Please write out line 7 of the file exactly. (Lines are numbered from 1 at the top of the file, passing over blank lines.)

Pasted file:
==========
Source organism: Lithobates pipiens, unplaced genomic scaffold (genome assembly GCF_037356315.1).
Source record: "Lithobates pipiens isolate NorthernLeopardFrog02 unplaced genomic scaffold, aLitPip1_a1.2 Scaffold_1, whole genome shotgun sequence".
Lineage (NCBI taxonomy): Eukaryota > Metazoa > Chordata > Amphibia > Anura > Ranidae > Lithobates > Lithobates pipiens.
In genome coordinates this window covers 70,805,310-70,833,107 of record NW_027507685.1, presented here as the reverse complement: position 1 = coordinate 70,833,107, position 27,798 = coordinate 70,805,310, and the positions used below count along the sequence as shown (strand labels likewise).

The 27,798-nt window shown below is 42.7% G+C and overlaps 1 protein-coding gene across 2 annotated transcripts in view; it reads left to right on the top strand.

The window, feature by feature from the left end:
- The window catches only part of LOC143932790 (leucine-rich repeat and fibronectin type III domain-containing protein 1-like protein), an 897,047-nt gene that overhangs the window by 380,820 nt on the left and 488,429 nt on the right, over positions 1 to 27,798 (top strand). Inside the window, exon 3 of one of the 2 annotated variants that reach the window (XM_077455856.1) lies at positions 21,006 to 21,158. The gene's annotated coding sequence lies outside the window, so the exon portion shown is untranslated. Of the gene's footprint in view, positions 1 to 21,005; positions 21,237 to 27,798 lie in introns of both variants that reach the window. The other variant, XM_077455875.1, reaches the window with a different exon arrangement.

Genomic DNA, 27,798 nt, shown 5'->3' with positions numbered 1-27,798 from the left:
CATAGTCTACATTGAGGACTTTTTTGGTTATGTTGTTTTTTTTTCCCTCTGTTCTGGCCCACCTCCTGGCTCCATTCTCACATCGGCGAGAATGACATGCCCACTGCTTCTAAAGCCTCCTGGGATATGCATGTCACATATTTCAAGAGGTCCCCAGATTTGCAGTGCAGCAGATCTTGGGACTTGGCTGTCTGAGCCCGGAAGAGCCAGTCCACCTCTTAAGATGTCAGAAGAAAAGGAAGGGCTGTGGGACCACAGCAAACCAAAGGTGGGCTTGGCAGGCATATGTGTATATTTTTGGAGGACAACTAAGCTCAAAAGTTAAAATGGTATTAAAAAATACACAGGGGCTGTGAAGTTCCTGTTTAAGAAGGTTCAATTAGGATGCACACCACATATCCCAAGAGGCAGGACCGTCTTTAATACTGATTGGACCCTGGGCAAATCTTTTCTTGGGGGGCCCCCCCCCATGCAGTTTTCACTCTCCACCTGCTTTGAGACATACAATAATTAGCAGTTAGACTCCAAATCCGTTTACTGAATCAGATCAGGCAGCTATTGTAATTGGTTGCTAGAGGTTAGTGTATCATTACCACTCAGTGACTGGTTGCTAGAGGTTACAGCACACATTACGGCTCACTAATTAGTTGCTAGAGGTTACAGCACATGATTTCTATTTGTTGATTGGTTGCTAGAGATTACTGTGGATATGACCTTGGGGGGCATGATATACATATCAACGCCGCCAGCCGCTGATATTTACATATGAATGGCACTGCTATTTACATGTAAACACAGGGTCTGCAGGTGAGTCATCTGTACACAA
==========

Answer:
- The window catches only part of LOC143932790 (leucine-rich repeat and fibronectin type III domain-containing protein 1-like protein), an 897,047-nt gene that overhangs the window by 380,820 nt on the left and 488,429 nt on the right, over positions 1 to 27,798 (top strand). Inside the window, exon 3 of one of the 2 annotated variants that reach the window (XM_077455856.1) lies at positions 21,006 to 21,158. The gene's annotated coding sequence lies outside the window, so the exon portion shown is untranslated. Of the gene's footprint in view, positions 1 to 21,005; positions 21,237 to 27,798 lie in introns of both variants that reach the window. The other variant, XM_077455875.1, reaches the window with a different exon arrangement.